Israel’s benchmark government bond yield rose to a two-month high as foreign investors trimmed holdings on concern over the central bank’s transition once Stanley Fischer steps down as governor at the end of June.
The yield on the 4.25 percent notes due March 2023 advanced eight basis points, or 0.08 percentage point, to 3.89 percent, the highest since April 3, at 1:17 p.m. in Tel Aviv. The shekel weakened for a second day, declining 0.2 percent to 3.6426 a dollar, poised for the lowest settlement since June 5.
The Bank of Israel has yet to announce who will replace Fischer, who has been credited with helping the country weather the global economic crisis better than most developed nations. Speculation the Federal Reserve and other central banks are considering reducing their bond purchases pushed 10-year yields to or near the highest in at least three months for 13 of 24 developed markets tracked by Bloomberg.
“Foreign investors are closing positions and reducing risk as there is still uncertainty about future central bank policy making since we don’t know yet who will be Fischer’s replacement,” Yshai Shilo, a fixed-income broker at I.B.I.- Israel Brokerage & Investments Ltd., said by phone today. Speculation about the Fed’s bond purchases are also “pushing yields higher,” he said.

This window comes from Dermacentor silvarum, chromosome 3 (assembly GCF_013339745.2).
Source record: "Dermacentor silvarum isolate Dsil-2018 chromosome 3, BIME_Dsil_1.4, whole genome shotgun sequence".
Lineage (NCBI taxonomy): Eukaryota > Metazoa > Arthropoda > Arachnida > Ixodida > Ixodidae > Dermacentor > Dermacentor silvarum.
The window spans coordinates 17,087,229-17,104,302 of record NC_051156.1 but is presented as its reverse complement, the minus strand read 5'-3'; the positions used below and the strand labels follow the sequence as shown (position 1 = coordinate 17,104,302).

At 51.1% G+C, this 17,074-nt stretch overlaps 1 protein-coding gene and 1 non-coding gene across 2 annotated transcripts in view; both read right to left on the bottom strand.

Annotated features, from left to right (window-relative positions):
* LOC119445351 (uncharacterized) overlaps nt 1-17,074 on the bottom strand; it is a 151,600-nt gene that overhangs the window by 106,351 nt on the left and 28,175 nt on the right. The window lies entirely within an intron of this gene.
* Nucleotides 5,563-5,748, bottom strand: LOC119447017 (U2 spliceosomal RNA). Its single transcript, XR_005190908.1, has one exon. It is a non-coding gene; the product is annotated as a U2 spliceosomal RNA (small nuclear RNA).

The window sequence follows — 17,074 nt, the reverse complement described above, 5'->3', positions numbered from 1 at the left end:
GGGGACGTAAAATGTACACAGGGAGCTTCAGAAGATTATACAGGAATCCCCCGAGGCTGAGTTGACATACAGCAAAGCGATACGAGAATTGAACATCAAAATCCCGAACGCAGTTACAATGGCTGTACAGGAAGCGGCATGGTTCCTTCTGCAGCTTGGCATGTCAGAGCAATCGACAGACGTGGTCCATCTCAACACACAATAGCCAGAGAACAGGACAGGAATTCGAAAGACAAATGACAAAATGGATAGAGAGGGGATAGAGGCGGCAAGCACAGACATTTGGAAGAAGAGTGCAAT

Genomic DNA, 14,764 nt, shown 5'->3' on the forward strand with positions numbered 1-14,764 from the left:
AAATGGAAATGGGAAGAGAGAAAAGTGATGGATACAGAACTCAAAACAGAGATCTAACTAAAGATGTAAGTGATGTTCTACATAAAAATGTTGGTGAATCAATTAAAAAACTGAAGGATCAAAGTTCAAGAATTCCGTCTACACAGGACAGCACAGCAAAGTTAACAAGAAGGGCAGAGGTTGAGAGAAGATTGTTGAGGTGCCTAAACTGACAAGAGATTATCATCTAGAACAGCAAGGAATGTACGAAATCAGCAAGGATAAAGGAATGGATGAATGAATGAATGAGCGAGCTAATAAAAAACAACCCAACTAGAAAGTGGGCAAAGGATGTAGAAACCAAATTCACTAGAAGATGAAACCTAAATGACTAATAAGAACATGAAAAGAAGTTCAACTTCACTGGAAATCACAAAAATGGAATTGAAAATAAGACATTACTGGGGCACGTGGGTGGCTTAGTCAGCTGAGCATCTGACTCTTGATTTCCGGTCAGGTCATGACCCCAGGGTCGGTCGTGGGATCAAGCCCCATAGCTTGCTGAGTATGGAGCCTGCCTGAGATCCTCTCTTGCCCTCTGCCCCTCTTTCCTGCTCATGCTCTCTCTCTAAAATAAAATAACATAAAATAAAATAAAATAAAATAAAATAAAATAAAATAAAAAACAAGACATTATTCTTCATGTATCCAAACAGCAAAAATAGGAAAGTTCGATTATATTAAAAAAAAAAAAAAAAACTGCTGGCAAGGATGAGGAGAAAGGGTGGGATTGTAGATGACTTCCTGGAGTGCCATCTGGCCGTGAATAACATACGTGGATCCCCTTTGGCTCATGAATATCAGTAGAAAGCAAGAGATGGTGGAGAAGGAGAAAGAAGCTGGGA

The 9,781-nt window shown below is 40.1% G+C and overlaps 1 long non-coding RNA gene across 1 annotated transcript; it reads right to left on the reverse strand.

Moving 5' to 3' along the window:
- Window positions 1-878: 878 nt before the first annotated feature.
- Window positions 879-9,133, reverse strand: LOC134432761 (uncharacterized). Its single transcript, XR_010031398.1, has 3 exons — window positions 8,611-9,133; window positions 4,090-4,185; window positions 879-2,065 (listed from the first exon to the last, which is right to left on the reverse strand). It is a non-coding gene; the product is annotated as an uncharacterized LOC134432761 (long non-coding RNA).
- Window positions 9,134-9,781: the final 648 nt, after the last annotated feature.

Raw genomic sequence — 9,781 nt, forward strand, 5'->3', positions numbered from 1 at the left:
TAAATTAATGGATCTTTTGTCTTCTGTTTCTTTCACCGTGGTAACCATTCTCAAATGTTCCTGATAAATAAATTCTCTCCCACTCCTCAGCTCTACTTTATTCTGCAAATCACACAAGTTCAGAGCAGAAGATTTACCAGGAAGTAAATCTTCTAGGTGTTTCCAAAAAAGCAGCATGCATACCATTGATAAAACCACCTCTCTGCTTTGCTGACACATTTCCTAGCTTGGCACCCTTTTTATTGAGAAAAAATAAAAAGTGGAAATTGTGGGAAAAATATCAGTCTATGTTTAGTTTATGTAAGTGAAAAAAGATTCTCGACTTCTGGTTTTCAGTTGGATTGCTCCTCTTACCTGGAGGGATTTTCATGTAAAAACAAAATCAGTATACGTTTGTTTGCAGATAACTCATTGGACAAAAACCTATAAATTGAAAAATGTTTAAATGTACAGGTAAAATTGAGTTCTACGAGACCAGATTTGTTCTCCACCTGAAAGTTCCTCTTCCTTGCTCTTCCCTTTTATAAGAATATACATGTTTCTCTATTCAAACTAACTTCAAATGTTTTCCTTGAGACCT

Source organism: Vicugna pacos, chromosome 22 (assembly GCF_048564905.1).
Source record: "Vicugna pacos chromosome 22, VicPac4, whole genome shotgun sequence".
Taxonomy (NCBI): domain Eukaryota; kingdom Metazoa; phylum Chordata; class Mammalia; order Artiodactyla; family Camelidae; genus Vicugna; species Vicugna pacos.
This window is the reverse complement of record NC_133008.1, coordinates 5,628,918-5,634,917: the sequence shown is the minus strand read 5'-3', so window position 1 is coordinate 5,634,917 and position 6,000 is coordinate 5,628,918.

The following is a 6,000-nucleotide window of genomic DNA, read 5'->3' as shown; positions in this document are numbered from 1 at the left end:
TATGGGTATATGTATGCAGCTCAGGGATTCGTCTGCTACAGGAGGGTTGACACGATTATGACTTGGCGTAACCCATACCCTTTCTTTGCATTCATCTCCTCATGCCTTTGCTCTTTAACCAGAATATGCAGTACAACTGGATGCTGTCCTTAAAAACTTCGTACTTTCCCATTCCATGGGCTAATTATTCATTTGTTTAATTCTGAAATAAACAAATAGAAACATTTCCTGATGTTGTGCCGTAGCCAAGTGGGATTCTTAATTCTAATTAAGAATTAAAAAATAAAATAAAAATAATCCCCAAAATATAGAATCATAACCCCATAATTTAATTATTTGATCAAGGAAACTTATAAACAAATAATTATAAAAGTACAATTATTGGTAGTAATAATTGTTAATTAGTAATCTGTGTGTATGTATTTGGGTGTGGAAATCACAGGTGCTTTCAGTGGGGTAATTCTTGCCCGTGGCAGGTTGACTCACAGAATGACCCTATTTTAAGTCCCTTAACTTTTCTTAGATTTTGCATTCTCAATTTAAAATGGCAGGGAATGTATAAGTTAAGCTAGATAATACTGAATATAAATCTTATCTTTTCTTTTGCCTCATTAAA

Front-runners for governor include Deputy Governor Karnit Flug and Manuel Trajtenberg, an adviser to former Prime Minister Benjamin Netanyahu, two people familiar with the appointment process said in April.
Fischer in January announced his departure unexpectedly after eight years in the job, saying he wants to spend more time with his family in the U.S. and that he has achieved most of the goals he set out to accomplish.
He gradually cut the benchmark rate from 3.25 percent in 2011 to 1.25 percent to spur growth and last month announced a program to buy foreign currency, citing the shekel’s appreciation and the downward revision in global growth forecasts. Israel’s currency has appreciated 2.5 percent this year, the best performer among 31 major currencies tracked by Bloomberg.
Economic growth will probably slow to 3.4 percent in 2014 from 3.9 percent this year, the Organization for Economic Cooperation and Development said May 29. Excluding natural gas production, which started this year, growth will slow to 2.7 percent from 2.9 percent, the OECD said.
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